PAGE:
Loss of resilience preceded transformations of Pueblo societies

Today our paper on the resilience of Pueblo societies appeared in PNAS. In this paper we show that transformations of pre-Hispanic Pueblo societies were preceded by a loss of resilience.

Loss of resilience preceded transformations of pre-Hispanic Pueblo societies
Scheffer, M., van Nes, E.H., Bird, D., Bocinsky, R.K. & Kohler, T.A. (2021)
Proceedings of the National Academy of Sciences 118 (18):e2024397118 [Full text]


Collapse of civilizations remains one of the most enigmatic phenomena in human history. In this paper we provide quantitative evidence that loss of resilience systematically preceded collapses. We take advantage of unique time series documenting both construction activity and climate conditions for pre-Columbian societies of the southwestern United States on an annual basis over a period of eight centuries. These data cover five transformations encompassing shifts to novel constellations of beliefs, social practices, and styles of art and architecture. The remarkable high-resolution time series allowed us to quantify the dynamics of social fragility using numerical techniques for probing resilience. Our results demonstrate that all but one of these transformations happened after decades of rising social instability.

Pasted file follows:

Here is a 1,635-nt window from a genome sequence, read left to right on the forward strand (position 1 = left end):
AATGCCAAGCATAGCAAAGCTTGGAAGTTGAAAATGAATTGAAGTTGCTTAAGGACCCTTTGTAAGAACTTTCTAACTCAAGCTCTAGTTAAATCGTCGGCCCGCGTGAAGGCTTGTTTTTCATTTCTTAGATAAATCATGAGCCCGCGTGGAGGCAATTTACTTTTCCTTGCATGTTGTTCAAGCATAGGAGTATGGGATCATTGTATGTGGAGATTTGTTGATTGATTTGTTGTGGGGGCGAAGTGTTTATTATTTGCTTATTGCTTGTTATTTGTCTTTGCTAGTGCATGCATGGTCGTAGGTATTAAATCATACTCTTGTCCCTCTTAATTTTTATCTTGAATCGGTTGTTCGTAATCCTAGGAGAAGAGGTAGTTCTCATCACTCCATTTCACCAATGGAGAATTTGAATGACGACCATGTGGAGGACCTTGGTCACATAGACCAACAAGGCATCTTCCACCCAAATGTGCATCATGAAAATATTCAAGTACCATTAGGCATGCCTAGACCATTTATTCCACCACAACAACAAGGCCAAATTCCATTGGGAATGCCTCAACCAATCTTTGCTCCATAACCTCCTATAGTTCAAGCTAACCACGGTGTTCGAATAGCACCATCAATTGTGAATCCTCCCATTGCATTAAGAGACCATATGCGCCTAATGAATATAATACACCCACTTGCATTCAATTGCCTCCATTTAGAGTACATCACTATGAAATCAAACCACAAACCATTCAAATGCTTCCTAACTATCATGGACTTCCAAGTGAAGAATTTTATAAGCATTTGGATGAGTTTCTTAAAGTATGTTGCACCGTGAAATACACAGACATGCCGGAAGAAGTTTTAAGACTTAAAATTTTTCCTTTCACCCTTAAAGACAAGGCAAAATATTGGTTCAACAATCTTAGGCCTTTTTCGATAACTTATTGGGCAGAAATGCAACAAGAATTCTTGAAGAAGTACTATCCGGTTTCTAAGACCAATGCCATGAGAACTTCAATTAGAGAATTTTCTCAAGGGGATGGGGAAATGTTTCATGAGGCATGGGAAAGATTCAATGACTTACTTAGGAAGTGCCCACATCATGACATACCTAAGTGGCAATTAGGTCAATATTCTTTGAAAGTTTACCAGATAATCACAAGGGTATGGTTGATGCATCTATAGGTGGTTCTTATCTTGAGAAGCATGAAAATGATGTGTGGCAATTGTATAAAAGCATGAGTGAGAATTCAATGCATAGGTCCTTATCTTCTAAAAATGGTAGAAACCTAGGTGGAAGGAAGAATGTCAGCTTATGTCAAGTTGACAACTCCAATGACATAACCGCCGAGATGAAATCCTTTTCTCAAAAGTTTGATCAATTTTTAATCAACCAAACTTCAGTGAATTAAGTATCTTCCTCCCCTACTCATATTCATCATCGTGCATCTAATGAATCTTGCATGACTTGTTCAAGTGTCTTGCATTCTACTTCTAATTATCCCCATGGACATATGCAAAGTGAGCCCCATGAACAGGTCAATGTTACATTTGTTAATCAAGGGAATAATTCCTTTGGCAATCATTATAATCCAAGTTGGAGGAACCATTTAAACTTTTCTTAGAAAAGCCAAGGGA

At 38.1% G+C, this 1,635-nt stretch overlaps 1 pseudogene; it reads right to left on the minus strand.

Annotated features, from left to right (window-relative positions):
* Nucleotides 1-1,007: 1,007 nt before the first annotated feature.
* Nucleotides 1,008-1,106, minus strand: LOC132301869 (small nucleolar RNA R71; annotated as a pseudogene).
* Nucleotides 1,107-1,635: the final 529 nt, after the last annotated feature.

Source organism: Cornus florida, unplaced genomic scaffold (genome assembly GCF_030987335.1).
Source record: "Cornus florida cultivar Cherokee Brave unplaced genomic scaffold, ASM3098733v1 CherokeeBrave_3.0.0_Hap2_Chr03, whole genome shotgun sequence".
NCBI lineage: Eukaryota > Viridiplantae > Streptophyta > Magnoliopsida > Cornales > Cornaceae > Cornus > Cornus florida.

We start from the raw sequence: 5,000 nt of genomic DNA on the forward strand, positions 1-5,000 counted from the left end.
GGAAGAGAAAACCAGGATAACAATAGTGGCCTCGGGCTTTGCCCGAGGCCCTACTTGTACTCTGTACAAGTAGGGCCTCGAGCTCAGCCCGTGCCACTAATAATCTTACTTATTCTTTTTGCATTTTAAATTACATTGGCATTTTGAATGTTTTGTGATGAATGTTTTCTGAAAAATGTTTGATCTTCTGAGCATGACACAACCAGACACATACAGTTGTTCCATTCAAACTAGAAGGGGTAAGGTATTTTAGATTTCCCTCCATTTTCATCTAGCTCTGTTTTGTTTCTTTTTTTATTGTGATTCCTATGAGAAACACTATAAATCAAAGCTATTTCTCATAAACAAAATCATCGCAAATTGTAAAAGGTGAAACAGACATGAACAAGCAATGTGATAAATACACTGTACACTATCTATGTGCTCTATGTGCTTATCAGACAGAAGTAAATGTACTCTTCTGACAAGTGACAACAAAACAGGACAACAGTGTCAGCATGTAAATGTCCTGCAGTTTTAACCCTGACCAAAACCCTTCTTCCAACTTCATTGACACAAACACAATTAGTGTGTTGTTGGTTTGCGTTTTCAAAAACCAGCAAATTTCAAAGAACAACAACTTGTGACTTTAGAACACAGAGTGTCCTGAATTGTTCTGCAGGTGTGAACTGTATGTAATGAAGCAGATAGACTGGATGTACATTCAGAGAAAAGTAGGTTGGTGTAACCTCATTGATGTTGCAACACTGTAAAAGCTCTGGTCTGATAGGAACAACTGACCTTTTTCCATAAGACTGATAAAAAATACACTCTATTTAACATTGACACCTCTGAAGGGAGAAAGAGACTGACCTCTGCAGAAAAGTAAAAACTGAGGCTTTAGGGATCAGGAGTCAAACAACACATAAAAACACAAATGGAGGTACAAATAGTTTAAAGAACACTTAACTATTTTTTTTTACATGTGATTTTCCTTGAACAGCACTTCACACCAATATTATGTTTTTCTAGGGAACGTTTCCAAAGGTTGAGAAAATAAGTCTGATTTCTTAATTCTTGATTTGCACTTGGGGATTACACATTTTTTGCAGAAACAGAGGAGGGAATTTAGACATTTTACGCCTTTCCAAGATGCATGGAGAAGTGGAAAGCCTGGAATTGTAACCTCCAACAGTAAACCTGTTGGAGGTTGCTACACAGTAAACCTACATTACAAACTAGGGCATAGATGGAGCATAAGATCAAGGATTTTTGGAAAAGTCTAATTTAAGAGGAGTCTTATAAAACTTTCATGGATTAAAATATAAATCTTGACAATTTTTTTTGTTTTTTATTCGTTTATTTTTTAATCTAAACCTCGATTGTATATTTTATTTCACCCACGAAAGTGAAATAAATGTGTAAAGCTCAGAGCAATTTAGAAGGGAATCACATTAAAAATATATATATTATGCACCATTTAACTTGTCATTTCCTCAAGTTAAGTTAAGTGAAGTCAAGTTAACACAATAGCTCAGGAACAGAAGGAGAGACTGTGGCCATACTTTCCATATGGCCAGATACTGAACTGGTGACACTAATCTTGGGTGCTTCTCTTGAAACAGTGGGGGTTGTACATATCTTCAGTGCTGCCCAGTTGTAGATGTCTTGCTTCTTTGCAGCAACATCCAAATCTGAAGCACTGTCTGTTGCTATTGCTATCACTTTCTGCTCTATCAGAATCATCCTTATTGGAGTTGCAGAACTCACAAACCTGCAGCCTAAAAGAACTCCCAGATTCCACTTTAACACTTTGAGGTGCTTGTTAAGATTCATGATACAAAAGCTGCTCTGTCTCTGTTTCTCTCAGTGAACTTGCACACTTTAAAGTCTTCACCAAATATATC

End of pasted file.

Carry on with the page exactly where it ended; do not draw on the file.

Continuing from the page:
Climate extremes are thought to have triggered large-scale transformations of various ancient societies, but they rarely seem to be the sole cause. It has been hypothesized that slow internal developments often made societies less resilient over time, setting them up for collapse. Here, we provide quantitative evidence for this idea. We use annual-resolution time series of building activity to demonstrate that repeated dramatic transformations of Pueblo cultures in the pre-Hispanic US Southwest were preceded by signals of critical slowing down, a dynamic hallmark of fragility. Declining stability of the status quo is consistent with archaeological evidence for increasing violence and in some cases, increasing wealth inequality toward the end of these periods. Our work thus supports the view that the cumulative impact of gradual processes may make societies more vulnerable through time, elevating the likelihood that a perturbation will trigger a large-scale transformation that includes radically rejecting the status quo and seeking alternative pathways.

The compiled tree-ring dates from the Southwestern United States used in this study can be accessed at the Digital Archaeological Record at https://doi.org/10.6067/XCV82J6D7B (61). The precipitation reconstructions can be accessed at NOAA National Centers for Environmental Information (https://www.ncdc.noaa.gov/paleo-search/study/19783) (62). The MATLAB codes for generating the results can be found at https://git.wur.nl/sparcs/generic_ews-for-matlab/-/releases/v.1%252C0 (63).